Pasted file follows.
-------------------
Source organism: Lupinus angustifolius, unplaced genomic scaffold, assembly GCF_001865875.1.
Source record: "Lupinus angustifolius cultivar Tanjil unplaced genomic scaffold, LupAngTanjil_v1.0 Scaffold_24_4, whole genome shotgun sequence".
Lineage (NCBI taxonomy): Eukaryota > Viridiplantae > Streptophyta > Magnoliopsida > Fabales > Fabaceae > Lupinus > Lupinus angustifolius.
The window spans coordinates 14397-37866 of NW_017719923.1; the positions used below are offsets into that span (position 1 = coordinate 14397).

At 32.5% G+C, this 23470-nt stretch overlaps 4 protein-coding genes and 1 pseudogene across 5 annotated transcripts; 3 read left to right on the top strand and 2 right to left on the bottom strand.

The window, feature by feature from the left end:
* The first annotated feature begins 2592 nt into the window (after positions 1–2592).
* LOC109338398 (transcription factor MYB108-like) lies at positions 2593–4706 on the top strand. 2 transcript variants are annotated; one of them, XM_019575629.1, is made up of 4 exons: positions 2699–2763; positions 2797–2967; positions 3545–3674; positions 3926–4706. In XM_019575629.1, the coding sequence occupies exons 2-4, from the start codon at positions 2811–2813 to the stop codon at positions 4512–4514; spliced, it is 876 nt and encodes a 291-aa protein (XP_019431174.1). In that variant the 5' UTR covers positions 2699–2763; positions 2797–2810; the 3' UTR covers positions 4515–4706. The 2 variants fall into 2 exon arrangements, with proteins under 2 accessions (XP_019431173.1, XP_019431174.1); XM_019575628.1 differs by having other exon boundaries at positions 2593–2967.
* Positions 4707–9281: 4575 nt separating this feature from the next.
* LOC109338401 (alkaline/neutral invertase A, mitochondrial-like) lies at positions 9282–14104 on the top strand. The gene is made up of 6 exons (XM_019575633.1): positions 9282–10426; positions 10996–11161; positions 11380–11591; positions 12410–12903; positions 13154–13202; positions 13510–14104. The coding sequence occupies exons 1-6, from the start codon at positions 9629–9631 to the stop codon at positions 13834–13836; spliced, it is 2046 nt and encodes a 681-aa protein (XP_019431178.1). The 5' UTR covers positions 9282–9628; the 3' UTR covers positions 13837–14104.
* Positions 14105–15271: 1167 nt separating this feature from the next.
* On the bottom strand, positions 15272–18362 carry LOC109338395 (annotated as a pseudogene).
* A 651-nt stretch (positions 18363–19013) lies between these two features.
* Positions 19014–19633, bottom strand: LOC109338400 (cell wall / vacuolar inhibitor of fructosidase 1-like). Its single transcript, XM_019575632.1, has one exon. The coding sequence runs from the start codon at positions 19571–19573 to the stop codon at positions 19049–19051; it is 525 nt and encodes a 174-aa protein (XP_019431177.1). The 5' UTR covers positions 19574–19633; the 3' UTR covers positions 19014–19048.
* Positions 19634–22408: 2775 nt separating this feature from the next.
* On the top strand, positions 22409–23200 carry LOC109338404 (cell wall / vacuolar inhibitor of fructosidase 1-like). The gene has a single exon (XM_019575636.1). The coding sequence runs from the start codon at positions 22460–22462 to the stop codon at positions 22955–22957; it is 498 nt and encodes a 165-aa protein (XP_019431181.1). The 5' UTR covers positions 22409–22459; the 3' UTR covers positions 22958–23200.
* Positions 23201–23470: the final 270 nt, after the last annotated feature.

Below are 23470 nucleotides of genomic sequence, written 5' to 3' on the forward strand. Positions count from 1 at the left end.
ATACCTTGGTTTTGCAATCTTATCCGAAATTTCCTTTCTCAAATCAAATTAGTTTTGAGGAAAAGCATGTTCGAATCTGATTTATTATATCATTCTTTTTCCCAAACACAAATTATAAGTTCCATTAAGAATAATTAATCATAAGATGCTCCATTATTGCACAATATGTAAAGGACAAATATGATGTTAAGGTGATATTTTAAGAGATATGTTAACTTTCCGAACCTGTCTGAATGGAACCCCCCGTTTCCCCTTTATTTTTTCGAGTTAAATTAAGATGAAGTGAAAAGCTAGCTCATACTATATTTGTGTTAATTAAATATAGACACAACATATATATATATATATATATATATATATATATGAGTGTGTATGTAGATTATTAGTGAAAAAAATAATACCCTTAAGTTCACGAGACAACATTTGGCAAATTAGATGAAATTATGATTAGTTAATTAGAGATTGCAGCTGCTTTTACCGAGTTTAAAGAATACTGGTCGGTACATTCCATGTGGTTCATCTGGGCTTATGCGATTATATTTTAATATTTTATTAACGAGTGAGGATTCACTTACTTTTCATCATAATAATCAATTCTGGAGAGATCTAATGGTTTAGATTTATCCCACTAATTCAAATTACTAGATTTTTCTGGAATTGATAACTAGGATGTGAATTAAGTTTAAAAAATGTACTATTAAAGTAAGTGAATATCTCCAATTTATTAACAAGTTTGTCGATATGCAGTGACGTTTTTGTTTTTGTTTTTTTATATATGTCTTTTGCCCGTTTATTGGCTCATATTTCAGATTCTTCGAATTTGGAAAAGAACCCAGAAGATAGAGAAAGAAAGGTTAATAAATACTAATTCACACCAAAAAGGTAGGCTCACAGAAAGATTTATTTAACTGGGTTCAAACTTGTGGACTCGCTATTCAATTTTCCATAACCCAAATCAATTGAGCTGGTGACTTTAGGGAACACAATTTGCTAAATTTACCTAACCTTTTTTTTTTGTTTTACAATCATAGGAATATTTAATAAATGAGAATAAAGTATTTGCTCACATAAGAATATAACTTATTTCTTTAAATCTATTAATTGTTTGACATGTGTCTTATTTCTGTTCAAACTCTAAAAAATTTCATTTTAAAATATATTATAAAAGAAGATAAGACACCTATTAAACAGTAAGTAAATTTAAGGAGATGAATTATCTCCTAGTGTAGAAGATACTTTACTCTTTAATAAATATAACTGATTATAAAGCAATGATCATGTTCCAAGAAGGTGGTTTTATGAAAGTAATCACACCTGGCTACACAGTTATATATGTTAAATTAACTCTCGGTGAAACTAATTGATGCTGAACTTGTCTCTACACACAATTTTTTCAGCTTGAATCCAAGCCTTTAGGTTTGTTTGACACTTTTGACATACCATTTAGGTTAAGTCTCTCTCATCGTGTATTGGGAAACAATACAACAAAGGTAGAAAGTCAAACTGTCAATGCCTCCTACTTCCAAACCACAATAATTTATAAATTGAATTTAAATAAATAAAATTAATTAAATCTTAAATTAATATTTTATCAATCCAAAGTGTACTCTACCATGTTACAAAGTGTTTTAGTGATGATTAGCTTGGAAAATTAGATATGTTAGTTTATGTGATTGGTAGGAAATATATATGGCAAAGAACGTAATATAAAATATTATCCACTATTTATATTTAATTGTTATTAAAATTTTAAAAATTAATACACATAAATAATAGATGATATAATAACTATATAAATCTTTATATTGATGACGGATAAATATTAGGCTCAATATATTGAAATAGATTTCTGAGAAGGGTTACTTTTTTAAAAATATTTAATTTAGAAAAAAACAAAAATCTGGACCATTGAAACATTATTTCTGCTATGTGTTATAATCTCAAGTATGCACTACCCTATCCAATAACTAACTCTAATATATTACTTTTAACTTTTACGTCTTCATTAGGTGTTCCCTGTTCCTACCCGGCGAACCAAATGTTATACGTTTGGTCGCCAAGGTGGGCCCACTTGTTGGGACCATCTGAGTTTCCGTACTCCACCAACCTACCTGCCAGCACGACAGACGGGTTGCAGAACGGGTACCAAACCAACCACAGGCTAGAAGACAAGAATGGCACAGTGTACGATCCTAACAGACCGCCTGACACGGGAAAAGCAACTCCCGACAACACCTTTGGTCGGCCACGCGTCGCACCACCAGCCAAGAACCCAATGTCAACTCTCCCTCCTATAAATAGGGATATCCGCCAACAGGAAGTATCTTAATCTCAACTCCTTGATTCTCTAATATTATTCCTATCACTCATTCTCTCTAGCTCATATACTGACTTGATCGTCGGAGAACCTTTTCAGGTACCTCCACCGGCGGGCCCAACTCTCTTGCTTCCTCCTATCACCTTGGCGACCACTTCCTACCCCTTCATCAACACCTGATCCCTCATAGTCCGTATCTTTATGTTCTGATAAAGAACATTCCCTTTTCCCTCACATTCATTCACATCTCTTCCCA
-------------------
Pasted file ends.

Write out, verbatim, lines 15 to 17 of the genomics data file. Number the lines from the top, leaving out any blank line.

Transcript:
* Positions 19634–22408: 2775 nt separating this feature from the next.
* On the top strand, positions 22409–23200 carry LOC109338404 (cell wall / vacuolar inhibitor of fructosidase 1-like). The gene has a single exon (XM_019575636.1). The coding sequence runs from the start codon at positions 22460–22462 to the stop codon at positions 22955–22957; it is 498 nt and encodes a 165-aa protein (XP_019431181.1). The 5' UTR covers positions 22409–22459; the 3' UTR covers positions 22958–23200.
* Positions 23201–23470: the final 270 nt, after the last annotated feature.